One thing that has become readily apparent during the age of COVID is the controversial use of universal masking. Science regarding the use of masks to protect us against the SARS-CoV-2 virus and other similar viruses is extremely divisive with each side of the debate having its own "axe to grind". That said, a recent posting on the Association of American of Physicians and Surgeons provides us with some interesting data that should give us and our political overlords cause to ponder their actions. Please note that all of the data presented in this posting is linked from the original sources on the AAPS webpage.
Here is a screen capture showing the lead in for the article:
The article opens by noting the following information about the size of SARS-CoV-2 particles, giving us a sense of just how small they are:
The article goes on to note the following:
"1.) Virus is transmitted through respiratory droplets produced when an infected person coughs, sneezes or talks. Larger respiratory droplets (>5 μm) remain in the air for only a short time and travel only short distances, generally <1 meter. They fall to the ground quickly. This idea guides the CDC’s advice to maintain at least a 6-foot distance.
2.) Virus-laden small (<5 μm) aerosolized droplets can remain in the air for at least 3 hours and travel long distances."
The curator of the article, Dr. Marilyn M. Singleton goes to to state that ventilation, even the opening of a door or small window, can dilute the concentration of droplets to one-half their original concentration after 30 seconds. This factor is critical given the issues facing users of poorly ventilated and highly populated areas like mass transit and long-term care facilities and why social distancing may not work as well as in other settings.
Dr. Singleton notes that a person can contract COVID-19 from touching surfaces and then touching their own mouth, nose and possibly eyes, however, it is not believed that this is the main source of viral spread.
Now, let's look at her research regarding masks. Here is some background on masks and respirators, remembering that the SARS-CoV-2 virus is 0.125 µmeters in size:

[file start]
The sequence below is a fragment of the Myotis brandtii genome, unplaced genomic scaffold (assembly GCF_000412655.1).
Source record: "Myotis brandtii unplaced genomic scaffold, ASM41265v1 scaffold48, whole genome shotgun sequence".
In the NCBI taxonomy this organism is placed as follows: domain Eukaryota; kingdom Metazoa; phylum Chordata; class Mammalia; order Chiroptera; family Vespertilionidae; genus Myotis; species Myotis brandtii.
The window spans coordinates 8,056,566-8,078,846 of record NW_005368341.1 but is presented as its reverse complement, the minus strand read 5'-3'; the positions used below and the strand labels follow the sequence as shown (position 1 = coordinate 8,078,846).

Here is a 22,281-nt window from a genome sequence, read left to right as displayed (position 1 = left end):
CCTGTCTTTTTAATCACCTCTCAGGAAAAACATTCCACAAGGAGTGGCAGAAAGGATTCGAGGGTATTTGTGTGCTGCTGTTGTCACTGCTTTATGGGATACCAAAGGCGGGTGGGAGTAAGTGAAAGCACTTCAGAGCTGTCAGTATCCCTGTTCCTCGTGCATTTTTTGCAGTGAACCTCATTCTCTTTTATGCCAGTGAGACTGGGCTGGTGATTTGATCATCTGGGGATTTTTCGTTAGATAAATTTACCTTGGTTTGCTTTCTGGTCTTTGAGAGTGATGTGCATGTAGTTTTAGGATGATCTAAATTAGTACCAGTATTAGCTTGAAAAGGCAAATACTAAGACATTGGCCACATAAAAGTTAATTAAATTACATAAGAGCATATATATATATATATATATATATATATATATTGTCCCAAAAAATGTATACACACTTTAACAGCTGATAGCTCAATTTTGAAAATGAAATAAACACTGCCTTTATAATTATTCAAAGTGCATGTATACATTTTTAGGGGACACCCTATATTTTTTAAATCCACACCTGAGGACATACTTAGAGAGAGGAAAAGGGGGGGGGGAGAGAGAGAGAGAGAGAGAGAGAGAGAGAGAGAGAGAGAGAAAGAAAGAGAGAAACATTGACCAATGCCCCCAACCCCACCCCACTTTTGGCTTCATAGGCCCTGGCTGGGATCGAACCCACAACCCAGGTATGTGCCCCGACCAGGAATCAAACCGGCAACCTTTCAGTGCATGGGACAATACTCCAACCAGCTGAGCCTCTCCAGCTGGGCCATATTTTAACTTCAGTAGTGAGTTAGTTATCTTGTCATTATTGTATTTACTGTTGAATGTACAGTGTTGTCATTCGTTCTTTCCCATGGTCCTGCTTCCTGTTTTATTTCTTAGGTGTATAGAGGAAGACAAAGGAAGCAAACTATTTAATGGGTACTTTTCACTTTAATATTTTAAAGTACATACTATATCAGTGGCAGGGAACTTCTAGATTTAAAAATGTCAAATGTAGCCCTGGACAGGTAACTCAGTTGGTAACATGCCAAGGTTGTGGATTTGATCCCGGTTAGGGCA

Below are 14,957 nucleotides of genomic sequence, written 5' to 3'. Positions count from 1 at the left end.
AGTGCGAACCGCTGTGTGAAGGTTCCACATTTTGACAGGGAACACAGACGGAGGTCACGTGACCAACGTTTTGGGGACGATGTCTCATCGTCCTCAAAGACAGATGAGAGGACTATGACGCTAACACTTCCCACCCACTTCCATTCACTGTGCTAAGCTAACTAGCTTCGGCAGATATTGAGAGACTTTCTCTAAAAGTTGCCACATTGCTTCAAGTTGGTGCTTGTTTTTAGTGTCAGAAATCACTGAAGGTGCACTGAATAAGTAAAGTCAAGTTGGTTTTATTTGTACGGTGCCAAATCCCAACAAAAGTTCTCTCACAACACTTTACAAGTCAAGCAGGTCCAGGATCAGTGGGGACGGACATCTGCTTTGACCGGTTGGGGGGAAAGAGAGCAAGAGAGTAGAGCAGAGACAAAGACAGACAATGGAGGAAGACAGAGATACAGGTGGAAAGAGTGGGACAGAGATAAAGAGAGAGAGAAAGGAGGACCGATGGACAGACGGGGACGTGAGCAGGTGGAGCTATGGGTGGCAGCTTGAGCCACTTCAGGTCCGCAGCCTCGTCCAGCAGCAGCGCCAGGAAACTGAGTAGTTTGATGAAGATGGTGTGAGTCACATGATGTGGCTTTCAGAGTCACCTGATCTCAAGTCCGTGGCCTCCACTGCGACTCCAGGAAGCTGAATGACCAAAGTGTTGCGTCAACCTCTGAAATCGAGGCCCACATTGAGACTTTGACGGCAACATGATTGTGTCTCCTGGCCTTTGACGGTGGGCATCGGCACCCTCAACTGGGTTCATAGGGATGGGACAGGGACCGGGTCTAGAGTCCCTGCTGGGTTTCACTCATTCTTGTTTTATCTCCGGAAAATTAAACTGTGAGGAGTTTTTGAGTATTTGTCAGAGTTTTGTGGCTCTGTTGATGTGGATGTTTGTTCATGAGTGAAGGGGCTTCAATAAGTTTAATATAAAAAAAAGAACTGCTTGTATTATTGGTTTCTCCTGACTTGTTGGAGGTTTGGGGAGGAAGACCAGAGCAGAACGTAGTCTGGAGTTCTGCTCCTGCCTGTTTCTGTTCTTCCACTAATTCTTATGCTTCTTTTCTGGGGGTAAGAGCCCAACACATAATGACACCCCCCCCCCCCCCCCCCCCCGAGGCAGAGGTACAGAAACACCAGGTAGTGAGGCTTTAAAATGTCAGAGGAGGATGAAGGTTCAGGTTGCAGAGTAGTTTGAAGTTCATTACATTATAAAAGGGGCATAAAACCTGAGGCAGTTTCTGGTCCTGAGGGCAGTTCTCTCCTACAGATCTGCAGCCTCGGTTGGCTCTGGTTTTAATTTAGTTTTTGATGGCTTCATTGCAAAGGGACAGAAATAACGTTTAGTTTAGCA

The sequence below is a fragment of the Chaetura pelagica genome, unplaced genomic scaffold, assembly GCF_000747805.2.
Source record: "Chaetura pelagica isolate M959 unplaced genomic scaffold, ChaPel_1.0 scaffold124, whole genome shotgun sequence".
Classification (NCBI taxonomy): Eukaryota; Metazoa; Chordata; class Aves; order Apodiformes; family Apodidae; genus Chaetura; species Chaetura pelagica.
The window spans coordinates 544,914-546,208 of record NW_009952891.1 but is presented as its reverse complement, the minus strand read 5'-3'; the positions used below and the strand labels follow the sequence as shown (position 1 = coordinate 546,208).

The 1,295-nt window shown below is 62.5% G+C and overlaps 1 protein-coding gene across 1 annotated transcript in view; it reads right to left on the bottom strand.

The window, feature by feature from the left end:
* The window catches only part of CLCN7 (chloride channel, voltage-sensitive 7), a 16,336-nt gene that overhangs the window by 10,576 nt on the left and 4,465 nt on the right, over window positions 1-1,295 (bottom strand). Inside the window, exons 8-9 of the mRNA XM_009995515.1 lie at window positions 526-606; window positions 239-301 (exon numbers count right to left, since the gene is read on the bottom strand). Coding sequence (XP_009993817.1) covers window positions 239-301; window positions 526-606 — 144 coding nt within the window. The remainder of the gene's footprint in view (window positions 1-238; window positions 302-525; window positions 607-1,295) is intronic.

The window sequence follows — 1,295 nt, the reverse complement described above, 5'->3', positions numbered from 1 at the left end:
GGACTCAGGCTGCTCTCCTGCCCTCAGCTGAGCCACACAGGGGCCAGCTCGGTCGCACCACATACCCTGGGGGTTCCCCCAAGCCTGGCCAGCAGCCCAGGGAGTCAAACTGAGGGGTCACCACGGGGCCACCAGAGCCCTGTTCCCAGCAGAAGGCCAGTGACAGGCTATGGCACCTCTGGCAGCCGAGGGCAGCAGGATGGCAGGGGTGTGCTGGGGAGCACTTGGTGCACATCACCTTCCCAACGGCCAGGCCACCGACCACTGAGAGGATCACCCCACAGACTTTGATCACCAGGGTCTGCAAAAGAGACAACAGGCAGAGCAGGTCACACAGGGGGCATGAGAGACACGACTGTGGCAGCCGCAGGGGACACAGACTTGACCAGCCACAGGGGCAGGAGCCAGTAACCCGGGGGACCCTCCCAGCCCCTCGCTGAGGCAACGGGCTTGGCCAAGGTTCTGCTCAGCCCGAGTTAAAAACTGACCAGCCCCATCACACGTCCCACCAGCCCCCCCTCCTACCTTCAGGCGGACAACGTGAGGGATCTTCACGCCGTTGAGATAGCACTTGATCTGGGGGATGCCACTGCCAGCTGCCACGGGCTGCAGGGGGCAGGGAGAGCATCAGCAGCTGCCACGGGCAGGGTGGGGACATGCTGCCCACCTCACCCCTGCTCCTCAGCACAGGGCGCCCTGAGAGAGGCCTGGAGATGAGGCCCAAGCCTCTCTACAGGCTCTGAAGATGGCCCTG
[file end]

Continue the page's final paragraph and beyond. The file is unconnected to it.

1.) Masks and respirators work by collecting particles through several physical mechanisms, including diffusion (small particles) and interception and impaction (large particles)
2.) N95 filtering facepiece respirators (FFRs) are constructed from electret (a dielectric material that has a quasi-permanent electric charge. An electret generates internal and external electric fields so the filter material has electrostatic attraction for additional collection of all particle sizes. As flow increases, particles will be collected less efficiently. A properly fitted N95 will block 95% of tiny air particles down to 0.3 μm from reaching the wearer’s face. But even these have problems: many have exhalation valve for easier breathing and less moisture inside the mask.
3.) Surgical masks are designed to protect patients from a surgeon’s respiratory droplets, aren’t effective at blocking particles smaller than 100 μm.
Here are the filter efficiencies of a number of materials that are used for filtering as follows:
Filter efficiency was measured across a wide range of small particle sizes (0.02 to 1 µm) at 33 and 99 L/min.
1.) N95 respirators had efficiencies greater than 95% (as expected).
2.) T-shirts had 10% efficiency,
3.) Scarves 10% to 20%,
4.) Cloth masks 10% to 30%,
5.) Sweatshirts 20% to 40%, and
6.) Towels 40%.
All of the cloth masks and materials had near zero efficiency at 0.3 µm, a particle size that easily penetrates into the lungs.
Another study which evaluated 44 masks, respirators and other materials with similar methods and small aerosols (0.08 µm and 0.22 µm) young the N95 FFR filter efficiency was greater than 95 percent, medical masks were 55 percent efficient, general masks were 38 percent efficient and handkerchiefs were between 2 percent effective (one layer) and 13 percent effective (4 layers).
The conclusions are as follows:
1.) Wearing masks will not reduce SARS-CoV-2.
2.) N95 masks protect health care workers, but are not recommended for source control transmission.
3.) Surgical masks are better than cloth but not very efficient at preventing emissions from infected patients.
4.) Cloth masks will be ineffective at preventing SARS-CoV-2 transmission, whether worn as source control or as personal protective equipment (PPE).
Masks may confuse that message and give people a false sense of security. If masks had been the solution in Asia (where masks are very commonly used for all respiratory infections), shouldn’t they have stopped the pandemic before it spread elsewhere?
I want to close this posting with a graphic from Swiss Policy Research. The graphs show the cumulative number of COVID-19 infections against time and the date when mandatory masks were introduced with a vertical dashed red line for two German districts:
As you can see, there was very little negative impact on the rise in infections when mandatory mask wearing was introduced.
It is becoming increasingly apparent that a significant number of governments around the world from city to state/province to country are imposing masks on their citizenry without really considering the significant divisions in the medical community regarding their use. It is a rare government that takes a stand against the commonly held perception that masks perform as a cure all for stopping the spread of the COVID-19 pandemic.
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